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How to Juice an Eggplant

by
author image Peter Mitchell
Based near London, U.K., Peter Mitchell has been a journalist and copywriter for over eight years. Credits include stories for "The Guardian" and the BBC. Mitchell is an experienced player and coach for basketball and soccer teams, and has written articles on nutrition, health and fitness. He has a First Class Bachelor of Arts (Hons.) from Bristol University.
How to Juice an Eggplant
Eggplant flesh holds enough moisture to produce juice. Photo Credit moodboard/moodboard/Getty Images

Unlike oranges or lemons, it's difficult to squeeze an eggplant by hand to get juice. Instead, you'll need a juicer or masher to extract liquid. Juicing the vegetable removes much of the natural fiber content found in the pulp. Nonetheless, eggplant juice contains valuable nutrients including vitamin C, folate, phosphorus and potassium. If you can stomach the taste, drink eggplant juice raw -- it retains more nutrients than boiled juice.

Juicer

The easiest way to juice an eggplant is to use a juicing machine. When chopped into chunks, the vegetable will fit into the juicer hopper. The stem and hard crown at the top of the eggplant won't juice, so discard these. An eggplant won't produce high volumes of juice -- maybe less than one-fourth of a cup per eggplant. Of course, the larger the eggplant, the more juice you're likely to get.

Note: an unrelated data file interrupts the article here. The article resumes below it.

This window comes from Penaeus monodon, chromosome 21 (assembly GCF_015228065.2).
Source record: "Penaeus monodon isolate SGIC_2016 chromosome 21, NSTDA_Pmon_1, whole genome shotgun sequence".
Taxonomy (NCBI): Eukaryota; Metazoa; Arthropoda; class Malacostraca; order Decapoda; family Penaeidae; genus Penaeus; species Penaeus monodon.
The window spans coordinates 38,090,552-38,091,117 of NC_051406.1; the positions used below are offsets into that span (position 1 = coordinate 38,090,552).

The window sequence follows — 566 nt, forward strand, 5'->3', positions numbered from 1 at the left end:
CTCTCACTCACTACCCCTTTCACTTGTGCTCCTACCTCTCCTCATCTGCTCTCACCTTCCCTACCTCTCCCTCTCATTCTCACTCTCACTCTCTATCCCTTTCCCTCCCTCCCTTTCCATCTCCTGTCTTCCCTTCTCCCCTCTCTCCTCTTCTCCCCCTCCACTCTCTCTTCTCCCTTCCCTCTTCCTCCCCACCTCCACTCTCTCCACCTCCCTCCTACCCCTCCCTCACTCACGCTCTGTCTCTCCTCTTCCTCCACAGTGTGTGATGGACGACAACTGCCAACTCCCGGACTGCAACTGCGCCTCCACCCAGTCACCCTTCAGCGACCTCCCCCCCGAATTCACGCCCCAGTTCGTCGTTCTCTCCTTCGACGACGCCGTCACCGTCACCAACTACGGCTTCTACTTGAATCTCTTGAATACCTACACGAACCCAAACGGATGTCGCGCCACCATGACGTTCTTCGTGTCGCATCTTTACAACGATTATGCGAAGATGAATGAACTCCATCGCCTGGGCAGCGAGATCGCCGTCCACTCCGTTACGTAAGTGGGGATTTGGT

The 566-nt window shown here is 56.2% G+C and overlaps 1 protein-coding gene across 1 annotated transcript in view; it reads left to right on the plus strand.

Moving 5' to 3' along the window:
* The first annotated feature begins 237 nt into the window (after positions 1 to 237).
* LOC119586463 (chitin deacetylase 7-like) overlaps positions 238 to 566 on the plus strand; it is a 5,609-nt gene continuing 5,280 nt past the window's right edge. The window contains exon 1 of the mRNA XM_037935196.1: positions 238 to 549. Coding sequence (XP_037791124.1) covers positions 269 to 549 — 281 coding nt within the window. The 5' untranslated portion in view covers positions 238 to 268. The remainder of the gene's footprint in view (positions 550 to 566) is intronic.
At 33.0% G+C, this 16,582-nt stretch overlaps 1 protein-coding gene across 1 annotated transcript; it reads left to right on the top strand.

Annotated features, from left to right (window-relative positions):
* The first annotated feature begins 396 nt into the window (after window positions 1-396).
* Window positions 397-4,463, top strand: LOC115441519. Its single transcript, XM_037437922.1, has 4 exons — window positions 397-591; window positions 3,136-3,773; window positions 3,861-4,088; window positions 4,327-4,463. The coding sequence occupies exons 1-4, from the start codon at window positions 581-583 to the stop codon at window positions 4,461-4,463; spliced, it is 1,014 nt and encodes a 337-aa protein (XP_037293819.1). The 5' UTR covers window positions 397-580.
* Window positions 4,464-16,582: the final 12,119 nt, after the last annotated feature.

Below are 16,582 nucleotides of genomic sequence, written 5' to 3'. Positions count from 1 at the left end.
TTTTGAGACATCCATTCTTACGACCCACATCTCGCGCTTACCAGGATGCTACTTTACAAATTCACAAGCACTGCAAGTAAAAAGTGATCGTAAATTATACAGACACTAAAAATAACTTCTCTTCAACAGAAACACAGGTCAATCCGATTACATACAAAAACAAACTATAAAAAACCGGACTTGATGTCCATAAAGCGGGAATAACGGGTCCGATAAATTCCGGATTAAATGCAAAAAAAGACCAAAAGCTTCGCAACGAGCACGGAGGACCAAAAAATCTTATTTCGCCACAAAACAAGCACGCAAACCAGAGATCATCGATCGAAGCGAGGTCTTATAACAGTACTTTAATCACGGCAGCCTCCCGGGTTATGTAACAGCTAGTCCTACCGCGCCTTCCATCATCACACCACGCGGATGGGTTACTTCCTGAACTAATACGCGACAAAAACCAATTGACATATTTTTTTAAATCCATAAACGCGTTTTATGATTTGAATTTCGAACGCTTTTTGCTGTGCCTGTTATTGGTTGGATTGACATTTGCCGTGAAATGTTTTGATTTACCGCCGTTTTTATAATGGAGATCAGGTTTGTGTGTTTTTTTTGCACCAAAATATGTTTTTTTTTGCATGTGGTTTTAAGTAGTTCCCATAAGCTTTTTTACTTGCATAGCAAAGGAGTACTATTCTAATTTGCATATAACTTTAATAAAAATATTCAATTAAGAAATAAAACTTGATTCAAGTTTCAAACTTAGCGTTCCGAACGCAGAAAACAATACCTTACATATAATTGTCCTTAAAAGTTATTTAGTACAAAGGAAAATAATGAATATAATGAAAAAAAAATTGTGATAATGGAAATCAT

Masher

If you don't have a juicer in your kitchen, mashing and straining an eggplant will do nearly as well. A heavy spoon or meat tenderizer will squash chopped eggplant, releasing the juice. Allowing the pulp to drip into a bowl through a fine mesh sieve gives you juice without the seeds. A large sieve lined with filter paper makes very thin eggplant juice.

Mixing

For many people, eggplant juice may be too bitter or strange tasting. As with many vegetable juices, you can make the juice more palatable by mixing it with one or two juiced apples. Other options include pears, bananas, strawberries, oranges -- or any sweet and juicy fruit. Eggplant tends to produce a paste when mashed or ground. It's often easier to mix this with water to create a diluted juice rather than to try to squeeze every bit from a whole eggplant.

Safety

Like potatoes and tomatoes, eggplants are from the nightshade family of plants, which contain a toxin called solanine. However, you would need to eat at least 4 1/2 pounds of eggplant to experience toxic effects, according to Carol Ann Rinzler in "The New Complete Book of Food." If you do feel ill after drinking the juice, stop taking it. Alternatively, boil the eggplant juice and allow to cool before drinking. Boiling destroys the toxic compounds in the plant.

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